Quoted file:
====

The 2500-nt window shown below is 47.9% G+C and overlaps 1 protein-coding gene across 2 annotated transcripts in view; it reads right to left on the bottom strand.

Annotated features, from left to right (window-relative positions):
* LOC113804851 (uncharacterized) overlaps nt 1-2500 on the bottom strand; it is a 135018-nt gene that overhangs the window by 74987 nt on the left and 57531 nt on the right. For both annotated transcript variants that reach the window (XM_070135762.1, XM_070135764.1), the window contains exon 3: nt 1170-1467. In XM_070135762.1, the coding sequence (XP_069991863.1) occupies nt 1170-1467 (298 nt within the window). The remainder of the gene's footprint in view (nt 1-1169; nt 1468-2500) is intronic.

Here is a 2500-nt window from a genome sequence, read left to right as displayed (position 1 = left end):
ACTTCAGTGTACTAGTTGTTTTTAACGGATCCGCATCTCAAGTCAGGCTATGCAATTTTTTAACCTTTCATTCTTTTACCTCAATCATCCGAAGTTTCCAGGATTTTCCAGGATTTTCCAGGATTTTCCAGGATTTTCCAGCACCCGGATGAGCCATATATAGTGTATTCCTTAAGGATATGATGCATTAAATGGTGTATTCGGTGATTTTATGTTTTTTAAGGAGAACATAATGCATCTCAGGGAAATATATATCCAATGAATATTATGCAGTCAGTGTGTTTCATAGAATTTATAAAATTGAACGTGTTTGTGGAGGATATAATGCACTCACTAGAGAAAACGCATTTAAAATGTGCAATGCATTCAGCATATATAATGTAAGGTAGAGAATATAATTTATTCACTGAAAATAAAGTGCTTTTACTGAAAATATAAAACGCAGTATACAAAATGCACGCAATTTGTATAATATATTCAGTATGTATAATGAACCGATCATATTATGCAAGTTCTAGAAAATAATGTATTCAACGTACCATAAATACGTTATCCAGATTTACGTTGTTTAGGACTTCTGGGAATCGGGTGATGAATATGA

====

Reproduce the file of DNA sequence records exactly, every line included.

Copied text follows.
The 2500-nt window shown below is 47.9% G+C and overlaps 1 protein-coding gene across 2 annotated transcripts in view; it reads right to left on the bottom strand.

Annotated features, from left to right (window-relative positions):
* LOC113804851 (uncharacterized) overlaps nt 1-2500 on the bottom strand; it is a 135018-nt gene that overhangs the window by 74987 nt on the left and 57531 nt on the right. For both annotated transcript variants that reach the window (XM_070135762.1, XM_070135764.1), the window contains exon 3: nt 1170-1467. In XM_070135762.1, the coding sequence (XP_069991863.1) occupies nt 1170-1467 (298 nt within the window). The remainder of the gene's footprint in view (nt 1-1169; nt 1468-2500) is intronic.

Here is a 2500-nt window from a genome sequence, read left to right as displayed (position 1 = left end):
ACTTCAGTGTACTAGTTGTTTTTAACGGATCCGCATCTCAAGTCAGGCTATGCAATTTTTTAACCTTTCATTCTTTTACCTCAATCATCCGAAGTTTCCAGGATTTTCCAGGATTTTCCAGGATTTTCCAGGATTTTCCAGCACCCGGATGAGCCATATATAGTGTATTCCTTAAGGATATGATGCATTAAATGGTGTATTCGGTGATTTTATGTTTTTTAAGGAGAACATAATGCATCTCAGGGAAATATATATCCAATGAATATTATGCAGTCAGTGTGTTTCATAGAATTTATAAAATTGAACGTGTTTGTGGAGGATATAATGCACTCACTAGAGAAAACGCATTTAAAATGTGCAATGCATTCAGCATATATAATGTAAGGTAGAGAATATAATTTATTCACTGAAAATAAAGTGCTTTTACTGAAAATATAAAACGCAGTATACAAAATGCACGCAATTTGTATAATATATTCAGTATGTATAATGAACCGATCATATTATGCAAGTTCTAGAAAATAATGTATTCAACGTACCATAAATACGTTATCCAGATTTACGTTGTTTAGGACTTCTGGGAATCGGGTGATGAATATGA